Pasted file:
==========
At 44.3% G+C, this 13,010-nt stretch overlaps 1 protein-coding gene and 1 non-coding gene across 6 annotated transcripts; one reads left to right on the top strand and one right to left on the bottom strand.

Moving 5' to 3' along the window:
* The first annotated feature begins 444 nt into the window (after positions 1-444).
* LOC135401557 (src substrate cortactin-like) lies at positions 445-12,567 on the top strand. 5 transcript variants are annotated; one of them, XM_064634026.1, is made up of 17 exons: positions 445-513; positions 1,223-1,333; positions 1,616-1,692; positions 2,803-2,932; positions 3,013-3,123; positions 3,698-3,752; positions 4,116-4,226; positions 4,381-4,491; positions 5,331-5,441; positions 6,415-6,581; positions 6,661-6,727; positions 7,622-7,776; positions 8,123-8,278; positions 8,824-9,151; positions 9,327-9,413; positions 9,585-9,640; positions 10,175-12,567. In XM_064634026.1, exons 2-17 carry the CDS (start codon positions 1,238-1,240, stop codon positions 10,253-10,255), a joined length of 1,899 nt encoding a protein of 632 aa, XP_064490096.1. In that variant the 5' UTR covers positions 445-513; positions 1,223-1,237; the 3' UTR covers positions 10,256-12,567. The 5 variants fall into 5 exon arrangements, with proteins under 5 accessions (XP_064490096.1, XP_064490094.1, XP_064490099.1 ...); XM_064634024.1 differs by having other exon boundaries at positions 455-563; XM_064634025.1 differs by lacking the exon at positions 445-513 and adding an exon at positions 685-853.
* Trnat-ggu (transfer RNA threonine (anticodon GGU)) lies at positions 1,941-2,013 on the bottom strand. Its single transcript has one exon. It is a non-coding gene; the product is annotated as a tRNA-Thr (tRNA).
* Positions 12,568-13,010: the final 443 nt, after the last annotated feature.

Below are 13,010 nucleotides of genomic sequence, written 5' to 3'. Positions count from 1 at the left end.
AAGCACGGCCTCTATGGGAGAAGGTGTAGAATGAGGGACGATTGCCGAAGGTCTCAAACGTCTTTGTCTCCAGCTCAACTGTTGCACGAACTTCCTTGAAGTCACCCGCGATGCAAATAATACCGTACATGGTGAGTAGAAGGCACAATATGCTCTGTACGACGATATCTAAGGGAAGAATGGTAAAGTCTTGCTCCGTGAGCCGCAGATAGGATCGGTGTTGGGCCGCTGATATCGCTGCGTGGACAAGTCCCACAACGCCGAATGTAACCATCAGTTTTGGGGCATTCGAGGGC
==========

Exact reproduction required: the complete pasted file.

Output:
At 44.3% G+C, this 13,010-nt stretch overlaps 1 protein-coding gene and 1 non-coding gene across 6 annotated transcripts; one reads left to right on the top strand and one right to left on the bottom strand.

Moving 5' to 3' along the window:
* The first annotated feature begins 444 nt into the window (after positions 1-444).
* LOC135401557 (src substrate cortactin-like) lies at positions 445-12,567 on the top strand. 5 transcript variants are annotated; one of them, XM_064634026.1, is made up of 17 exons: positions 445-513; positions 1,223-1,333; positions 1,616-1,692; positions 2,803-2,932; positions 3,013-3,123; positions 3,698-3,752; positions 4,116-4,226; positions 4,381-4,491; positions 5,331-5,441; positions 6,415-6,581; positions 6,661-6,727; positions 7,622-7,776; positions 8,123-8,278; positions 8,824-9,151; positions 9,327-9,413; positions 9,585-9,640; positions 10,175-12,567. In XM_064634026.1, exons 2-17 carry the CDS (start codon positions 1,238-1,240, stop codon positions 10,253-10,255), a joined length of 1,899 nt encoding a protein of 632 aa, XP_064490096.1. In that variant the 5' UTR covers positions 445-513; positions 1,223-1,237; the 3' UTR covers positions 10,256-12,567. The 5 variants fall into 5 exon arrangements, with proteins under 5 accessions (XP_064490096.1, XP_064490094.1, XP_064490099.1 ...); XM_064634024.1 differs by having other exon boundaries at positions 455-563; XM_064634025.1 differs by lacking the exon at positions 445-513 and adding an exon at positions 685-853.
* Trnat-ggu (transfer RNA threonine (anticodon GGU)) lies at positions 1,941-2,013 on the bottom strand. Its single transcript has one exon. It is a non-coding gene; the product is annotated as a tRNA-Thr (tRNA).
* Positions 12,568-13,010: the final 443 nt, after the last annotated feature.

Below are 13,010 nucleotides of genomic sequence, written 5' to 3'. Positions count from 1 at the left end.
AAGCACGGCCTCTATGGGAGAAGGTGTAGAATGAGGGACGATTGCCGAAGGTCTCAAACGTCTTTGTCTCCAGCTCAACTGTTGCACGAACTTCCTTGAAGTCACCCGCGATGCAAATAATACCGTACATGGTGAGTAGAAGGCACAATATGCTCTGTACGACGATATCTAAGGGAAGAATGGTAAAGTCTTGCTCCGTGAGCCGCAGATAGGATCGGTGTTGGGCCGCTGATATCGCTGCGTGGACAAGTCCCACAACGCCGAATGTAACCATCAGTTTTGGGGCATTCGAGGGC